Hugh Grant causes a stir in Parliament

Hugh Grant causes a stir in Parliament


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The plenary chamber was abuzz and women’s hearts were fluttering on Wednesday, 28 June, but it wasn’t because of any MEP debate or new legislation. It was because actor Hugh Grant had entered the European Parliament.

Grant was in the Parliament to advocate at the Pan-European Forum on Media Pluralism and New Media for less media-owner concentration. He participated in a panel discussion on media ownership, control and concentration with representatives from Germany, Portugal and Italy.

Grant has made it his mission to fight against phone hacking and press intrusion, and some say his role in that may be one of the biggest in his career. Grant became especially interested in this topic after it was exposed that the media in the UK, especially News of the World, had been involved in phone hacking.

“It has started to be revealed how shocking, unethical and perhaps criminal our press really are.”

Grant has taken an active role in campaigning for the UK’s Leveson Inquiry, a two-part inquiry investigating the role of the press and police in phone-hacking scandals. The inquiry has called on witnesses and evidence to examine the relationship of the press with the police, public and politicians. Grant said he wants a new regulation system to be created that will protect good journalism and ward off the bad.

Many people have asked how something so corrupt could happen in the UK, a democratic society. Grant’s answer: fear from concentration of media. Grant said that Rupert Murdoch, who controls News Corp., had too much power and “no one had the balls to stand up to him.”

Grant said the relationship between the media and the state must be mutual and fair; the government can’t control the media, but the media also can’t control the government, like in the case of Murdoch’s media conglomerate.

A debate broke out between Grant and Italy’s Mediaset representative Gina Nieri on the issue of media independence. Nieri denied that there was an unhealthy relationship between the Italian government and the media and denied that Mediaset holds a dominant position within the media landscape. Mediaset, Italy’s largest commercial broadcaster, was created by former prime minister Silvio Berlusconi and is still controlled with a 38.9% stake by his family holding company Fininvest.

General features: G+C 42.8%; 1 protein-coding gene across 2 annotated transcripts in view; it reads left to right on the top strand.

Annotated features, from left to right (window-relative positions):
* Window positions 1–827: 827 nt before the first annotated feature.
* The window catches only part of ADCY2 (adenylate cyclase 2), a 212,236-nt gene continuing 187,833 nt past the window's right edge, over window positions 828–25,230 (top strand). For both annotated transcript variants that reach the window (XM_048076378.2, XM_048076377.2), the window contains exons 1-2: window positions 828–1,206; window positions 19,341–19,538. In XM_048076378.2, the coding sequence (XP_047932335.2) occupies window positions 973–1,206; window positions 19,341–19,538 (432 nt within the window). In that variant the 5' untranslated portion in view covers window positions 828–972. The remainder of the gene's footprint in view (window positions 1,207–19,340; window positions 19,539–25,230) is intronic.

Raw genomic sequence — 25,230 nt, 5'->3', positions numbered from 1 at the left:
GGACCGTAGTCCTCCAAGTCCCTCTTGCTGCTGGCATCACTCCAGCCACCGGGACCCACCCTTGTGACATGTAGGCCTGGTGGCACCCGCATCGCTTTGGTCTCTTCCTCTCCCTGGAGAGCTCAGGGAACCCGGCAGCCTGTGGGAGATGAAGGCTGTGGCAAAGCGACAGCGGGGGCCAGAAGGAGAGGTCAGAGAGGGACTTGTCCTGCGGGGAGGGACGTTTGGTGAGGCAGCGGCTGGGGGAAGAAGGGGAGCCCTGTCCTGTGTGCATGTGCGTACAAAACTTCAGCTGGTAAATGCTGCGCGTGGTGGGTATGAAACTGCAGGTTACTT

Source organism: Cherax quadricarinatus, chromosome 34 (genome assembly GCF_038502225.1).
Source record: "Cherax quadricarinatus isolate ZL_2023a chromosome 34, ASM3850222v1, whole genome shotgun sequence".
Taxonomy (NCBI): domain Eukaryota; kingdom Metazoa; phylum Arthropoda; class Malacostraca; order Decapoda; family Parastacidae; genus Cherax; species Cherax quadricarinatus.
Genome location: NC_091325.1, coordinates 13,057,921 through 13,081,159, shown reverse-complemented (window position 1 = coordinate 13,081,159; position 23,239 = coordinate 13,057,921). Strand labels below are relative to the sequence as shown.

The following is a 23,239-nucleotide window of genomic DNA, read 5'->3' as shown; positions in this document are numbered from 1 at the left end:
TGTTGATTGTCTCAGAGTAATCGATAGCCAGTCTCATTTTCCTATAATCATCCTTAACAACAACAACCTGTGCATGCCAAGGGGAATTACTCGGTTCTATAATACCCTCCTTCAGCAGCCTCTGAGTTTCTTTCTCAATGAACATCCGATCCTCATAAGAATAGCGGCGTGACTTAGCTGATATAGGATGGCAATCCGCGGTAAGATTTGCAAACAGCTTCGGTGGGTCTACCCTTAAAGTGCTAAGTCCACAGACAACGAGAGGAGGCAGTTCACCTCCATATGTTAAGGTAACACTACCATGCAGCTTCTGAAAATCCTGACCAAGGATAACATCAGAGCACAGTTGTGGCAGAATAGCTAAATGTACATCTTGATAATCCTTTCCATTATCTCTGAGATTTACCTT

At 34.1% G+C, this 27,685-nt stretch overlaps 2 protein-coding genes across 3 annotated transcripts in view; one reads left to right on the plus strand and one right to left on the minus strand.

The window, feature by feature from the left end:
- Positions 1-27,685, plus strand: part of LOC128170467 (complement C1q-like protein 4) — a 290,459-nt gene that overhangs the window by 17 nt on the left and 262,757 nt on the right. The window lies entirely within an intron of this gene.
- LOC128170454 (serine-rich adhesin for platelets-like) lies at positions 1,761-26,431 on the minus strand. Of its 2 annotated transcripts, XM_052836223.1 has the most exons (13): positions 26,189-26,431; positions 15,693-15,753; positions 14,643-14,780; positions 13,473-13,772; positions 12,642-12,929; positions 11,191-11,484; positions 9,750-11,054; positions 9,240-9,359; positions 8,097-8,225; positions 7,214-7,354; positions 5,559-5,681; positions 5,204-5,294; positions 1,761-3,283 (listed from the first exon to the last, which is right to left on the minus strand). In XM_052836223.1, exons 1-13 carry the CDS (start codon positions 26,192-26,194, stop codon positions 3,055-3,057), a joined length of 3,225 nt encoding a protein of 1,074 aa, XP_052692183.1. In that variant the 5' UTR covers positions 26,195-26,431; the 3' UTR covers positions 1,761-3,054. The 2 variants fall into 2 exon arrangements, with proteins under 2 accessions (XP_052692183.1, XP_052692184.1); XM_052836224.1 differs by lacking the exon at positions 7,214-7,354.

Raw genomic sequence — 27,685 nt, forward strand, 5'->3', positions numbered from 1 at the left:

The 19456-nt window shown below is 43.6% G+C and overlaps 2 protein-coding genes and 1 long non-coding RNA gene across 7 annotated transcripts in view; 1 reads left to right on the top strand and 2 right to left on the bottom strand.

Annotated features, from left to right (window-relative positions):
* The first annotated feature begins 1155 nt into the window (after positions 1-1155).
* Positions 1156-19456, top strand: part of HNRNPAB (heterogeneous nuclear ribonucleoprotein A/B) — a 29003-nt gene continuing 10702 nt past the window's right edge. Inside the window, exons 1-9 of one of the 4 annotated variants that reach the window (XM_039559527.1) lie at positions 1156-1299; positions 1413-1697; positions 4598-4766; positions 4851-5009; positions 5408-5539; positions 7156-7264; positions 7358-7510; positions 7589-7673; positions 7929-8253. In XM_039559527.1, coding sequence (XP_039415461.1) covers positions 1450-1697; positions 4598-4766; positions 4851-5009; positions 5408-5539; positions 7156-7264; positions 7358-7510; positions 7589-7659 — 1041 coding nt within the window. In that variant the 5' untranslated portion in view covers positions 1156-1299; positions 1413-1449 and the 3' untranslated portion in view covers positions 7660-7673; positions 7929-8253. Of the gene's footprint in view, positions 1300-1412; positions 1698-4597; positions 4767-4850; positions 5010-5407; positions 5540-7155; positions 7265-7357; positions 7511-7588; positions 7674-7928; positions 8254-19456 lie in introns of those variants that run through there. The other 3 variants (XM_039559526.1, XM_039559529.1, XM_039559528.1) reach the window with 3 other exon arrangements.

Grant implied that Nieri wasn’t a credible source on Italian media independence because she “works for Berlusconi.”  He also said the situation in Italy seems to be a strange hybrid of the state controlling the media and media controlling the state.

To fight against these sort of unhealthy relationships, Grant has been campaigning for a European Union directive that would limit the influence of media moguls and stop media monopolies.   

Grant thinks there is a greater chance of getting something done on the EU level. “The EU is uniquely placed to take action on over-concentration of media ownership,” Grant said. Grant met with European Commissioner Neelie Kroes and Parliament President Martin Schulz before the panel discussion.

The Commission and the Parliament understand they will have to enter the area of media law, but there are still concerns and hesitancies. MEP Claude Moraes said the Parliament was pushed into the area of media law after Hungary passed several laws that threatened media freedom. 

Moraes said the Parliament will have to work “carefully and sensitively” in the area of media law, and MEPs will be dealing with this area of legislation whether they, or the public, like it or not. 

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